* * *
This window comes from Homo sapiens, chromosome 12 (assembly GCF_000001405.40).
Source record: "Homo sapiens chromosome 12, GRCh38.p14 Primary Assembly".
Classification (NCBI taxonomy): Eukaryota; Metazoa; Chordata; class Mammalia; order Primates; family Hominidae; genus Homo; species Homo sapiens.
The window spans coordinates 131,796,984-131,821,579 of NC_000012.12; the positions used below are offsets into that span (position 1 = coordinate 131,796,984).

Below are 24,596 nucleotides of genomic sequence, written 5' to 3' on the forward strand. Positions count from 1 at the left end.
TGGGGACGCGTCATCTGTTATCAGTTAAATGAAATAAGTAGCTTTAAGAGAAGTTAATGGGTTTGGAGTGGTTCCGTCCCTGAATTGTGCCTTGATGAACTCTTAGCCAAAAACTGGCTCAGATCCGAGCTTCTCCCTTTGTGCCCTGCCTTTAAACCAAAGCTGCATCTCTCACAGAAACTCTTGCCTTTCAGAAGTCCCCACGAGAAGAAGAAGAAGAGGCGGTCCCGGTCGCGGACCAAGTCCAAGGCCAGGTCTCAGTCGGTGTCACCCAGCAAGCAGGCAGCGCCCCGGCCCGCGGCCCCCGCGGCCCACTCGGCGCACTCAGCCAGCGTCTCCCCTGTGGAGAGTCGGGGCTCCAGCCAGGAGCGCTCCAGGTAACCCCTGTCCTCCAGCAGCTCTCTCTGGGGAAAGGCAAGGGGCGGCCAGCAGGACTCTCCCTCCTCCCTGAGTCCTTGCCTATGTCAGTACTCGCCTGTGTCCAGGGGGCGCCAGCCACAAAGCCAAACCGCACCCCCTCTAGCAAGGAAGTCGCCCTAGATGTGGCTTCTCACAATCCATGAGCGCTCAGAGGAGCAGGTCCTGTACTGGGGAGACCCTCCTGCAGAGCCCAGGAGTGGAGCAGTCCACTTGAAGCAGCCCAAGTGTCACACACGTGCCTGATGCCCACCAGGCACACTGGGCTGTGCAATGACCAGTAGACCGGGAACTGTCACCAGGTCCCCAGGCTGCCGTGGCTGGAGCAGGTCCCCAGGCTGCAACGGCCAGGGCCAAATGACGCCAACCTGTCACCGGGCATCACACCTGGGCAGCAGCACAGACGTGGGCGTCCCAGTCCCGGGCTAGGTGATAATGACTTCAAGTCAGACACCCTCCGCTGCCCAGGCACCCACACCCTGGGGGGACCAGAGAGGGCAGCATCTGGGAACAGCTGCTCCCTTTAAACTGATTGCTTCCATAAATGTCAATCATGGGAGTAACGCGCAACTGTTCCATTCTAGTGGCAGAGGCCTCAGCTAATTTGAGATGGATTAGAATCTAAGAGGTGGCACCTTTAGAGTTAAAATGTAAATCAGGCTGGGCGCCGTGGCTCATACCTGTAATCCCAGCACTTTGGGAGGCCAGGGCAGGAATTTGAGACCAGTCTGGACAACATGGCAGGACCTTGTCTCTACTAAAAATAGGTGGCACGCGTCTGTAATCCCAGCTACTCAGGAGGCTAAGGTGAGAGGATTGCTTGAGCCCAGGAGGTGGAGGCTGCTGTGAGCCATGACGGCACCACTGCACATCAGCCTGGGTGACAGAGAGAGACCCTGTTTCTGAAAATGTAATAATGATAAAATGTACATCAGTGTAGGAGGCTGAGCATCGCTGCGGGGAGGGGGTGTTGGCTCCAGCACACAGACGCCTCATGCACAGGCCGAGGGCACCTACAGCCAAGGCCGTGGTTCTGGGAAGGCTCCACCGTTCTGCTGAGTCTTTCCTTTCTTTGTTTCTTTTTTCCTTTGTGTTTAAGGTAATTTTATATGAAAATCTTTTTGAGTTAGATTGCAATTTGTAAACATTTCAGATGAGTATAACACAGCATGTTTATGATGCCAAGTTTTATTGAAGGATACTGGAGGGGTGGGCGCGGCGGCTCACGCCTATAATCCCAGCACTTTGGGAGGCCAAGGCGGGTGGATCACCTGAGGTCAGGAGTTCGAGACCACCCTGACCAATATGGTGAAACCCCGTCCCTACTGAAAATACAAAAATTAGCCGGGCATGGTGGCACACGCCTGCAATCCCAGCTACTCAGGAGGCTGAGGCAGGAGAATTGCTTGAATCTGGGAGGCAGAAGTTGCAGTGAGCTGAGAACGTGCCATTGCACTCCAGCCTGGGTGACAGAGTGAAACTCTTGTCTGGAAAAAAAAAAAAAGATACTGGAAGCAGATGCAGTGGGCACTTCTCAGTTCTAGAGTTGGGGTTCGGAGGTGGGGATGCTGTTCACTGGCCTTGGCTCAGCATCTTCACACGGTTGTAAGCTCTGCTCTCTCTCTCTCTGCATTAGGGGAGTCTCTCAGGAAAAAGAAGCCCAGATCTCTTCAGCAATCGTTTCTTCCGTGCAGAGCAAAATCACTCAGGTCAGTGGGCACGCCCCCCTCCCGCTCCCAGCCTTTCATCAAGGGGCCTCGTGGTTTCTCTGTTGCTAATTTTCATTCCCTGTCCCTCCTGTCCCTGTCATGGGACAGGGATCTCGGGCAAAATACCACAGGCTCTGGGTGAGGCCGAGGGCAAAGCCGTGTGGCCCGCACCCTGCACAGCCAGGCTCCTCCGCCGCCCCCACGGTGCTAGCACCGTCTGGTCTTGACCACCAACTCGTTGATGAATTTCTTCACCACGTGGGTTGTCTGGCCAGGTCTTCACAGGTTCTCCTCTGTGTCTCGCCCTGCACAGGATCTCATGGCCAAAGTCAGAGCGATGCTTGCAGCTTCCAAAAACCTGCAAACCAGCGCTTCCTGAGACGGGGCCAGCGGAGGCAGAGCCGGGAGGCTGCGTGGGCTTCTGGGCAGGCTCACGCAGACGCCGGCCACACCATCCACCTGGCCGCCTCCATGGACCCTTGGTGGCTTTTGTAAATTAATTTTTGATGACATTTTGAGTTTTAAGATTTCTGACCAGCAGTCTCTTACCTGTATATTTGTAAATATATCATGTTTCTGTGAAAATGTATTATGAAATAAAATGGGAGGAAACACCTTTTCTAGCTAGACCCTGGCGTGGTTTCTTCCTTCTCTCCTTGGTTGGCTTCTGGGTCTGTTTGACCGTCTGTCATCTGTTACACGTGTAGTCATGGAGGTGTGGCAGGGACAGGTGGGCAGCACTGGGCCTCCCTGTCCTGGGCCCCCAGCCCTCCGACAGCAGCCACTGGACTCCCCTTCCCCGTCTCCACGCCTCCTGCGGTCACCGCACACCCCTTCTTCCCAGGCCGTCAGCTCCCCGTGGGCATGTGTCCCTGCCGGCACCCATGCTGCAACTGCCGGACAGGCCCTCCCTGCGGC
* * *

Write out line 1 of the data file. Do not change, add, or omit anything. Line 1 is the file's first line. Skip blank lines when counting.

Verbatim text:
This window comes from Homo sapiens, chromosome 12 (assembly GCF_000001405.40).